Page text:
Several shipping companies began attaching surcharges to container rates this week to offset increased costs related to recent slowdowns at West Coast ports. The congestion is tied to an impasse in contract negotiations between the International Longshore and Warehouse Union (ILWU) and Pacific Maritime Association (PMA). According to media reports, the congestion surcharges will range from $240 to $375 for exported containers through Evergreen Line and Hyundai Merchant Marine and $1,000 for each imported container through Hanjin Shipping.
Earlier this month, the PMA accused the ILWU of intentionally slowing down traffic, cutting container movement at West Coast terminals in half. Workers at the Port of Oakland have even walked off the job, the PMA said, where congestion has led to frustration for everyone from truckers and retailers to ad specialty suppliers.
“Alphabroder (asi/34063) is seeing some delays in our shipments at West Coast ports,” said Norm Hullinger, the Top 40 supplier’s CEO. “We are working diligently with our freight forwarders to ensure we have daily updates on any delays. A $1,000 surcharge has been added to each 40 foot container. We might start to move some shipments via the East coast.”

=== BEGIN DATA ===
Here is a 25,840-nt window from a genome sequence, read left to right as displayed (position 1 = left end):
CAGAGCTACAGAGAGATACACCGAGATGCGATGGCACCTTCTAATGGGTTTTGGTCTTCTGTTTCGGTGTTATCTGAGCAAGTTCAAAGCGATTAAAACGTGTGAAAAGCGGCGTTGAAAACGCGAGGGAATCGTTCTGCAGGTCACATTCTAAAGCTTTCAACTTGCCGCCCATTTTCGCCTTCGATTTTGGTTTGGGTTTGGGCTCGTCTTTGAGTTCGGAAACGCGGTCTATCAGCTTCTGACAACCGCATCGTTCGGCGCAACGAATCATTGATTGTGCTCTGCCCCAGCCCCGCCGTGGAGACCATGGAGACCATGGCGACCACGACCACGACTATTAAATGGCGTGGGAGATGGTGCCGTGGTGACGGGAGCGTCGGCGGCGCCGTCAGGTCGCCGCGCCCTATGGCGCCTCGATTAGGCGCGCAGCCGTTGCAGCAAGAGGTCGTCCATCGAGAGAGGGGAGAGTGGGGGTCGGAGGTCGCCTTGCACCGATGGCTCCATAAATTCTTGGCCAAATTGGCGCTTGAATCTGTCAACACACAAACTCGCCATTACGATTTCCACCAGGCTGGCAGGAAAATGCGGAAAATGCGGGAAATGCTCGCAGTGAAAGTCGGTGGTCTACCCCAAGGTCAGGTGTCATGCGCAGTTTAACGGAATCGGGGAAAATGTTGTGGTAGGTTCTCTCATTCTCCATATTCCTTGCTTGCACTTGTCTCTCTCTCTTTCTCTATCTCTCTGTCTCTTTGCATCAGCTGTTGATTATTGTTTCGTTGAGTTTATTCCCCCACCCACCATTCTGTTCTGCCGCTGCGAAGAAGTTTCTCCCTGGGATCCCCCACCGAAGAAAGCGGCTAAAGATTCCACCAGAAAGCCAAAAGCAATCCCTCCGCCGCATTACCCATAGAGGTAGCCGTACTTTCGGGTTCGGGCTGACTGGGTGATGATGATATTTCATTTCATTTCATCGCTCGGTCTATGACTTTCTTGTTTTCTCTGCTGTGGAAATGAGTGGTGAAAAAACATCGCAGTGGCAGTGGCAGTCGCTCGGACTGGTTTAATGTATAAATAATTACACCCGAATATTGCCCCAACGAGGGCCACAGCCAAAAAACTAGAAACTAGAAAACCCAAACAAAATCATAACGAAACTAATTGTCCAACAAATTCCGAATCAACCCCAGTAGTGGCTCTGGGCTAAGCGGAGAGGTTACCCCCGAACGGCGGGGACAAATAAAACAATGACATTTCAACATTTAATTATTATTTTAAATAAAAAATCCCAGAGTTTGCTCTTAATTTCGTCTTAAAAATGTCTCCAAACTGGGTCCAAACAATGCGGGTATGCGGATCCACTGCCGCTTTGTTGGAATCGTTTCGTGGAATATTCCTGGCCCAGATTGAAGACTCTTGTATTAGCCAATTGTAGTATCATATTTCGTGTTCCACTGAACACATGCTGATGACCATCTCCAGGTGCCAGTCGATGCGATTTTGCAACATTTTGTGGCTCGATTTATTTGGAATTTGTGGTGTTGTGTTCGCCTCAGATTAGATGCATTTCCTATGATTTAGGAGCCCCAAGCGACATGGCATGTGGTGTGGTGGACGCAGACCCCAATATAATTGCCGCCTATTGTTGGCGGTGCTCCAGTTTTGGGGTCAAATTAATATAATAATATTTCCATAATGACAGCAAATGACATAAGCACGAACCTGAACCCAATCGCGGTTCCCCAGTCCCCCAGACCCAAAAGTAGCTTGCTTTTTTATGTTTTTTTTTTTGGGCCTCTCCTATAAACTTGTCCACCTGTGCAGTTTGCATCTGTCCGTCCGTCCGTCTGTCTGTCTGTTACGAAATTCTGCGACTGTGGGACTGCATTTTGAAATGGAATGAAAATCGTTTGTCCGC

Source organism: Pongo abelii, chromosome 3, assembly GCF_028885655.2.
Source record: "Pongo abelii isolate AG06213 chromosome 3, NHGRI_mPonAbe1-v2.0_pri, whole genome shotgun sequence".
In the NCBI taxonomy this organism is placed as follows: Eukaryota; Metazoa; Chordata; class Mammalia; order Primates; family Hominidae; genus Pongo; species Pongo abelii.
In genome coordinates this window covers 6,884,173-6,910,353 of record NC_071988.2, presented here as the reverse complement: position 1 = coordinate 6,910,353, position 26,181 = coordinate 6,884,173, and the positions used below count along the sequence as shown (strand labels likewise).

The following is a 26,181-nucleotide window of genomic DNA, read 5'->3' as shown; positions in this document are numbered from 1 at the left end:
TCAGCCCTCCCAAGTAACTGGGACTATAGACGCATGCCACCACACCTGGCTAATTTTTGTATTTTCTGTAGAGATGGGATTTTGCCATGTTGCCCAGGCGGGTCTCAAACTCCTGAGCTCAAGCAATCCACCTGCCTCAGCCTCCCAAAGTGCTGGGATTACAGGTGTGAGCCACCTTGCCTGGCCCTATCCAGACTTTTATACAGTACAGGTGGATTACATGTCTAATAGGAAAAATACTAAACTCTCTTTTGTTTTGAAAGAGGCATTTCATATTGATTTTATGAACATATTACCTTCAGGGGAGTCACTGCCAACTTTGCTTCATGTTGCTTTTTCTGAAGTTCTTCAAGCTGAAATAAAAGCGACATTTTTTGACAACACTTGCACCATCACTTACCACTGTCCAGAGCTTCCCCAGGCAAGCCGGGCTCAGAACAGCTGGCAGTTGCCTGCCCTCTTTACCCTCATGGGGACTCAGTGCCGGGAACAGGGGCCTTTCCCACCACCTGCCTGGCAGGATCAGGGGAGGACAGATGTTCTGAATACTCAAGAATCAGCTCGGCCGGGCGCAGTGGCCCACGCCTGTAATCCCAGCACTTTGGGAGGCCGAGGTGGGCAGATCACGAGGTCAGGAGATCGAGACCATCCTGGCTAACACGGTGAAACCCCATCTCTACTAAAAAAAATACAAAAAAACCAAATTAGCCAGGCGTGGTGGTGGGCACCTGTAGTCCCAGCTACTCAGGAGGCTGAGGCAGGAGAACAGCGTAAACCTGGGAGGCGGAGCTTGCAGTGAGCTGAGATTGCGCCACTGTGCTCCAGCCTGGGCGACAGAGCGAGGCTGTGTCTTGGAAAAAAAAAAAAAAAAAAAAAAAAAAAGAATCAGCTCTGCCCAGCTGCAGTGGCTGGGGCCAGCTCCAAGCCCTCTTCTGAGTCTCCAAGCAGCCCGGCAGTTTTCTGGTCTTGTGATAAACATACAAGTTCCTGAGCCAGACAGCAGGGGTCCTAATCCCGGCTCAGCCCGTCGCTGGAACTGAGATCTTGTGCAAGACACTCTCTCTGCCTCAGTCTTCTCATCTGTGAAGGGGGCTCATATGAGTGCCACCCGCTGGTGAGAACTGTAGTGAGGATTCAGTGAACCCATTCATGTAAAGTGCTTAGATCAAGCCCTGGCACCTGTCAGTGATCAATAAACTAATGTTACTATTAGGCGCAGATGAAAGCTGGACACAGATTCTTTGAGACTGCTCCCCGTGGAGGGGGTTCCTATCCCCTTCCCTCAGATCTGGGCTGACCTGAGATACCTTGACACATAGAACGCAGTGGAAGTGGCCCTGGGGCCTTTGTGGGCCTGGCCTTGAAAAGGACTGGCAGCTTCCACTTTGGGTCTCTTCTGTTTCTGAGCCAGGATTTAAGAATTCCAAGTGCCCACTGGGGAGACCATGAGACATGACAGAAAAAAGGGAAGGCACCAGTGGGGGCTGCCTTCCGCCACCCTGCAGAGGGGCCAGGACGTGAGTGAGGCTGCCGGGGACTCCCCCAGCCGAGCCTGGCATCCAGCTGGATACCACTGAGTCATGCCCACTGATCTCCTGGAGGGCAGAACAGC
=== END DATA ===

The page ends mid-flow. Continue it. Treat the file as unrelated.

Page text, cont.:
Other Top 40 firms like Prime Line (asi/79530) have not been impacted so far, but are watching the slowdowns carefully. “Prime’s forwarder uses their own docks so fortunately this hasn’t affected us,” said Jeff Lederer, president of Prime Line. “For the industry overall, I think suppliers would just absorb the costs in the short term – but it is the delays that would affect customers.”
Trade groups, including the National Association of Manufacturers, the Toy Industry Association and the Consumer Electronics Association, met with White House officials this week to ask for a federal negotiator to intervene in the contract dispute. Reports suggest federal officials did not immediately pledge intervention, although discussions were labeled as positive.
Neither the ILWU nor the PMA have publicly admitted what sticking points remain in negotiations, although dockworkers’ future salaries and benefits are likely in dispute. A six-year contract for 20,000 port workers officially expired in July, but employees have mostly stayed on the job as talks have continued. More than two-thirds of all U.S. international trade moves through West Coast ports, but recent delays have been more closely scrutinized because of the upcoming holiday shopping season.